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Prestigious, European or rare Californian bottles are at the top of the list, but in recent years, some Argentine wines have raised an eyebrow or two. But which wines ones?
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Viña Cobos, Catena Zapata, Michel Rolland and Achával Ferrer are some of the wineries that have opened the doors to their most sophisticated collections which are then sold by auction houses like Acker Merrall & Condit in the US.
Recently classified as Corbeau Noir, Argentine Bonarda offers good ageing potential and is not generally known by the consumer. There are a few bottles still available of Nieto Senetiner Bonarda Edición Limitada 2000. Still in perfect condition, with delicate herbal and dried fruit notes, these bottles show how good an otherwise everyday wine can be.
Known worldwide for its ageing ability, Cabernet Sauvignon gives a different profile in every place it takes root. Argentina, in particular, has achieved good structure and fruit concentration, a character which is preserved even during evolution. Ideal examples are Trapiche Medalla 1982, Catena Zapata Estiba Reservada 1990 and Luigi Bosca 1990.
The scene, however, would not be complete without the exponents from the North of Argentina, notably those made in Salta at more than 1,700m.a.s.l. At this kind of altitude you get a unique, lively and spicy style with excellent ageing potential. Fine examples are Serie Fincas Notables 2010 from Bodega El Esteco, Cafayate Gran Linage 2011 from Bodega Etchart and Quara Single Vineyard 2011.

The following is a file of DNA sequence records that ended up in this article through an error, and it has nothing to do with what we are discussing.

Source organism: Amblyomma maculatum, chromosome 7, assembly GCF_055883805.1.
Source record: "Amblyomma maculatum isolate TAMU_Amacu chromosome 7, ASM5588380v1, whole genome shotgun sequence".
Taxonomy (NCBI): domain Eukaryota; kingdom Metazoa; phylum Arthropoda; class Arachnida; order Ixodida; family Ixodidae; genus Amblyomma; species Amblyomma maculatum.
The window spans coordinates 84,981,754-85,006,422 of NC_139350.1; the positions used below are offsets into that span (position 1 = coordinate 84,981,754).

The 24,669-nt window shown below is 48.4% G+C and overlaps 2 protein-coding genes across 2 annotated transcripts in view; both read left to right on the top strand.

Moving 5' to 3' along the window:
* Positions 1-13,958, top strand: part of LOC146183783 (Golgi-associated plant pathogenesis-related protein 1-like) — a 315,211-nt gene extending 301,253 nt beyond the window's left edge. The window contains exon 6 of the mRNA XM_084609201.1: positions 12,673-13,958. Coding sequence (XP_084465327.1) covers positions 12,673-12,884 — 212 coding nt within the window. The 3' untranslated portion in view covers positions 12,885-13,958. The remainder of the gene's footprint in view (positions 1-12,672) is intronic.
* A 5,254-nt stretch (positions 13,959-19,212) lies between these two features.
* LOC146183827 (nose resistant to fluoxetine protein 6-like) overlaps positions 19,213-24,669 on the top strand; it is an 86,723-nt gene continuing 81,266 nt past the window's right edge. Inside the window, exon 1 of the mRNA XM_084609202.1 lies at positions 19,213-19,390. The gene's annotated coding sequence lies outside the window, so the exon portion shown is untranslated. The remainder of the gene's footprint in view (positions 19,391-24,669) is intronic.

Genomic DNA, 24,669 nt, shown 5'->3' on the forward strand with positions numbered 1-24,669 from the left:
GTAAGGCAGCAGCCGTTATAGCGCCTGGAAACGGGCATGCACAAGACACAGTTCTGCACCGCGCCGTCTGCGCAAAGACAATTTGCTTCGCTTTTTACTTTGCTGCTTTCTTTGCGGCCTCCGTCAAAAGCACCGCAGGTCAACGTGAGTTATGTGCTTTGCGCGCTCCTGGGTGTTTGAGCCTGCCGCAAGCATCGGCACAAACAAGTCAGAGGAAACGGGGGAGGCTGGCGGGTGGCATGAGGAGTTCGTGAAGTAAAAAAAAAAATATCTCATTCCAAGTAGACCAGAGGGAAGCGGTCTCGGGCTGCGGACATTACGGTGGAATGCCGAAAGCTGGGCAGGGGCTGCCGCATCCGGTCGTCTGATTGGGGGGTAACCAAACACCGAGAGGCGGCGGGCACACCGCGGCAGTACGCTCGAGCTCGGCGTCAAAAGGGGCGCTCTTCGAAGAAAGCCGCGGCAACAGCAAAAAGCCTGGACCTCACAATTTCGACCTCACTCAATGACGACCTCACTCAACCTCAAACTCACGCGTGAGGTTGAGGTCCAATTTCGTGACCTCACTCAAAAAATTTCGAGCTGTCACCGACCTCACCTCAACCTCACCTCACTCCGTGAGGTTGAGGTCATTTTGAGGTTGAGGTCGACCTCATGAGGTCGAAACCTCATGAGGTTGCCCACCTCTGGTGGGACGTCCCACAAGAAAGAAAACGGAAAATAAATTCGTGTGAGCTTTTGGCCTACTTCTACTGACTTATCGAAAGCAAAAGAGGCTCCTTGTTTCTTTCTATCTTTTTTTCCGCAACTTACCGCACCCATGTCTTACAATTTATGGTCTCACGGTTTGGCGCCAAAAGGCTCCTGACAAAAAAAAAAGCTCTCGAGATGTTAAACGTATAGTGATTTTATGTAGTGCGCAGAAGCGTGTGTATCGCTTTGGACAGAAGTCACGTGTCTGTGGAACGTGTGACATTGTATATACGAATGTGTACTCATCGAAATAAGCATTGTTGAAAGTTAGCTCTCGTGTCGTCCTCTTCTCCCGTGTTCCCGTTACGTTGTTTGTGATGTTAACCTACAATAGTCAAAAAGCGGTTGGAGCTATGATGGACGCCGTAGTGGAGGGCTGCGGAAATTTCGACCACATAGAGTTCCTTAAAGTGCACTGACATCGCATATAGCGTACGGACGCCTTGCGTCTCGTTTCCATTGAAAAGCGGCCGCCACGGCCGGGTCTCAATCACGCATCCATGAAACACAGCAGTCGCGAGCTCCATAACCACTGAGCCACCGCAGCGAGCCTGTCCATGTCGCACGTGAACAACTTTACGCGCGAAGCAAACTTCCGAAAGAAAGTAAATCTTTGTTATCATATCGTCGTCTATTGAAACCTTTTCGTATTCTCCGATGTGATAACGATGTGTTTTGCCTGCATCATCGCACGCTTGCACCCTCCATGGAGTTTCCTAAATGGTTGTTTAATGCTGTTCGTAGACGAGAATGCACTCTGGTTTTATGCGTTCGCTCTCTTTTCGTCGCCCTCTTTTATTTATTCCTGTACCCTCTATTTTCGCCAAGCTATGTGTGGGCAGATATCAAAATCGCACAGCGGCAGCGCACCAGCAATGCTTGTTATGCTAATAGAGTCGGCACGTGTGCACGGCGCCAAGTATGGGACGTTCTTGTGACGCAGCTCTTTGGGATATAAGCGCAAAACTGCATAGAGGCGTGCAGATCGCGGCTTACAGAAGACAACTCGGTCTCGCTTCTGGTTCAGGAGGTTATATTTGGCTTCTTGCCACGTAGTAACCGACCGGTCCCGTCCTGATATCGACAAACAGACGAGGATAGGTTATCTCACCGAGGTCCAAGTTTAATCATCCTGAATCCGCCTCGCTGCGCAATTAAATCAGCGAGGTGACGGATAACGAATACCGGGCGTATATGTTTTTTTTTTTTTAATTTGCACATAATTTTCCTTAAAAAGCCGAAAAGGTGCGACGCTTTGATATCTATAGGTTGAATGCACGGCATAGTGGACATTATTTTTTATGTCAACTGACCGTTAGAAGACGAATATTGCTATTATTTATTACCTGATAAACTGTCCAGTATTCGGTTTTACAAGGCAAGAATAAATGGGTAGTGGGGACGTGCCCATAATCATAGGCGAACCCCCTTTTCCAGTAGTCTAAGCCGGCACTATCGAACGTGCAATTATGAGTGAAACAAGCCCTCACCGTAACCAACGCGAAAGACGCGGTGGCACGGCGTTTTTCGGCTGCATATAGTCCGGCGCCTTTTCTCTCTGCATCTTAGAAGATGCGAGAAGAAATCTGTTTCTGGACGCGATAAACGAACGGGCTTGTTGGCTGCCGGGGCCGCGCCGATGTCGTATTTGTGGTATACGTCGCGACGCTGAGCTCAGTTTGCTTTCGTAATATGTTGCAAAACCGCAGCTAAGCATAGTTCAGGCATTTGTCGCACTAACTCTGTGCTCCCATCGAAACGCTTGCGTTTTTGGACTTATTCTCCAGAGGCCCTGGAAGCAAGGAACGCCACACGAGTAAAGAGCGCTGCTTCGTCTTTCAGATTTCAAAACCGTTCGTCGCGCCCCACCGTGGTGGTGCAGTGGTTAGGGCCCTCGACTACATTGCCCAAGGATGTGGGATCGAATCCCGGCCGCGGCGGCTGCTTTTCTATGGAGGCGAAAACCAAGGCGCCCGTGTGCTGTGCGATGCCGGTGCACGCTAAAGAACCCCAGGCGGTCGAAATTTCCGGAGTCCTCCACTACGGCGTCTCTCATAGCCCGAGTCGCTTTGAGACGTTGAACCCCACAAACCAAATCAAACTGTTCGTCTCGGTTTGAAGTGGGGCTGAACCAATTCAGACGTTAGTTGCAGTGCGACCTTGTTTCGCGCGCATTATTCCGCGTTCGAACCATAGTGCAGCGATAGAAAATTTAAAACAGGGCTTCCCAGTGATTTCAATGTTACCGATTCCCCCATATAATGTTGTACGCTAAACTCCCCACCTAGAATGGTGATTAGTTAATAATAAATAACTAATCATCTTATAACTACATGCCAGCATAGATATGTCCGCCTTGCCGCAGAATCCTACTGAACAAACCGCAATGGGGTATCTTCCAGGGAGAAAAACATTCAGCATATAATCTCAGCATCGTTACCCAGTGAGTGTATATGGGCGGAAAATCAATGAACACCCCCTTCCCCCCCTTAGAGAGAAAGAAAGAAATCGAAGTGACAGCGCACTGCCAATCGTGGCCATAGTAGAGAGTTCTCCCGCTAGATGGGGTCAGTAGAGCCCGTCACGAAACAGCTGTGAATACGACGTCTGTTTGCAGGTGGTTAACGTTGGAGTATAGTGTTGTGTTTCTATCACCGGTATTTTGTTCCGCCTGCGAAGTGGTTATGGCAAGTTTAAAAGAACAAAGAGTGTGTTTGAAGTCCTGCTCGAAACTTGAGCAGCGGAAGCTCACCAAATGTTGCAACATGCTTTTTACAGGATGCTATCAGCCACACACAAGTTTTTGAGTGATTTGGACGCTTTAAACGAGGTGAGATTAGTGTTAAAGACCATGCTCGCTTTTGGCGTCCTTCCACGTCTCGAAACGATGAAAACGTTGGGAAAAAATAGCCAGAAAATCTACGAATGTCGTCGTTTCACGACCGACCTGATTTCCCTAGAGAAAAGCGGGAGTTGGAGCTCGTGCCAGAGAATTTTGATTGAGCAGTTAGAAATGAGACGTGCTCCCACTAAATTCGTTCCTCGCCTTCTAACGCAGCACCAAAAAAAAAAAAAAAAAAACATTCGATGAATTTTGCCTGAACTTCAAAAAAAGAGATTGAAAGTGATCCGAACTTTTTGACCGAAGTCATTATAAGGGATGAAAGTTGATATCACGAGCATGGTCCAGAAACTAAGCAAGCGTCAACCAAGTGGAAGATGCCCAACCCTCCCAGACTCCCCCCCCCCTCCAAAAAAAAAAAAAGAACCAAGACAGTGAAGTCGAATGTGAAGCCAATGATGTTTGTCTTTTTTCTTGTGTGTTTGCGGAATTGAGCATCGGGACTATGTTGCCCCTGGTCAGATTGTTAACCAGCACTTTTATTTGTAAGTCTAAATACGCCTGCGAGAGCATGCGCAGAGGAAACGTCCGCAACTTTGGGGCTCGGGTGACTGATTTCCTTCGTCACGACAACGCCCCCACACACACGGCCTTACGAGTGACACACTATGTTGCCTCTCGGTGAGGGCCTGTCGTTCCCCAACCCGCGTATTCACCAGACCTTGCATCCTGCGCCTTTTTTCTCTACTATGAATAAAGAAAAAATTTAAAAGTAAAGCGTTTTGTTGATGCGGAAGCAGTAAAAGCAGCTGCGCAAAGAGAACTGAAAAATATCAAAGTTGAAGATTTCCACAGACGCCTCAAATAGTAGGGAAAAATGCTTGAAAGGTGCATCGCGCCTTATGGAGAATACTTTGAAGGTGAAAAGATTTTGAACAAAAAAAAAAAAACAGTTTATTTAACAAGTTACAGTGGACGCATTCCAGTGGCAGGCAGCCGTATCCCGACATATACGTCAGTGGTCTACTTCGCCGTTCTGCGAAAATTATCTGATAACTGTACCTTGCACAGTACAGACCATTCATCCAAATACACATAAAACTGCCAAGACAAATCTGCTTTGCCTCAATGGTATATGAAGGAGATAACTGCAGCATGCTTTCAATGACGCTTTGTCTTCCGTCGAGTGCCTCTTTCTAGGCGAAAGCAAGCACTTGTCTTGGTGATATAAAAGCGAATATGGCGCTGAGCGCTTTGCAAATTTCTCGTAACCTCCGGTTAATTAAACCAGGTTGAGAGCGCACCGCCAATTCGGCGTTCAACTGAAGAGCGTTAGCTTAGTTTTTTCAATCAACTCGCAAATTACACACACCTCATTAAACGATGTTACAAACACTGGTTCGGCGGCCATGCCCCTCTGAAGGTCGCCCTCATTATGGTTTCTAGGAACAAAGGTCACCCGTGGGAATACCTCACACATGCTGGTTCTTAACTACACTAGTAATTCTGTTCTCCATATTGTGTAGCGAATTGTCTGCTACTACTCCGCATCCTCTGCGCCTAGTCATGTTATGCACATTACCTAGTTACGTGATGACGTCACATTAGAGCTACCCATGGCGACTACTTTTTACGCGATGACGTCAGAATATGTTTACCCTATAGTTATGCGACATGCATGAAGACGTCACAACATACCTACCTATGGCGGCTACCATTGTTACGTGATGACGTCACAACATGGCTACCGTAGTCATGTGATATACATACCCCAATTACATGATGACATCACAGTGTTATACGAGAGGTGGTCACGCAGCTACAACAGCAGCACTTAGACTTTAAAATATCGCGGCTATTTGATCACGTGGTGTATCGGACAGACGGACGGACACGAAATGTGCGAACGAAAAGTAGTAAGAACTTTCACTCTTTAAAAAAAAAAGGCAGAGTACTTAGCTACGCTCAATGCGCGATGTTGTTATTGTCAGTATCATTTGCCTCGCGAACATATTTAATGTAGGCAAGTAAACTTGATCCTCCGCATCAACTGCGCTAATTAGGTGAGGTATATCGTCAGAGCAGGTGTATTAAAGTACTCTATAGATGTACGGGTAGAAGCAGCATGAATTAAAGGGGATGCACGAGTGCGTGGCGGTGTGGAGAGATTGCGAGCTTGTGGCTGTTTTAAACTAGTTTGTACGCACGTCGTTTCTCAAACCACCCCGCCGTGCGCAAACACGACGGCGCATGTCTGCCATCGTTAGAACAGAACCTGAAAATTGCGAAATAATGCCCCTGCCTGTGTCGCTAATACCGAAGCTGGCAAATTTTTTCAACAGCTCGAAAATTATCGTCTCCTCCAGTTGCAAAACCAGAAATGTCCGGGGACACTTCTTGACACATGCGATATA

Until the 1980s, Argentina was producing blends with a Bordeaux style, a mix of Cabernet Sauvignon and Merlot to which Malbec was added as a kind of regional stamp.
Bodegas often dusted off old relics in their cellars, showing that producing great wines suitable for ageing was not an exclusively European art; Felipe Rutini 1996, sixteenth harvest of the icon wine from Bodega La Rural; Montchenot 115 Anniversary 1988, kept in storage by the Lopez family and only launched in 2014; Saint Felicien Cabernet-Merlot 1986, a label that has just celebrated fifty continuous harvests on the market. To these, other more modern wines are added like Luigi Bosca Finca Los Nobles Cabernet-Bouchet 2008; Iscay 2009 from Bodega Trapiche; Cheval des Andes 2011, whose vintage of 1999 still sets tongues wagging; Fabre Montmayou Grand Vin 2010 and Alto 2011 from Bodega Alta Vista, first produced in 1998. These make up the advanced stylistic renewal that marked a leap forward for Argentine wines.
Written by Alejandro Iglesias, for Wines of Argentina.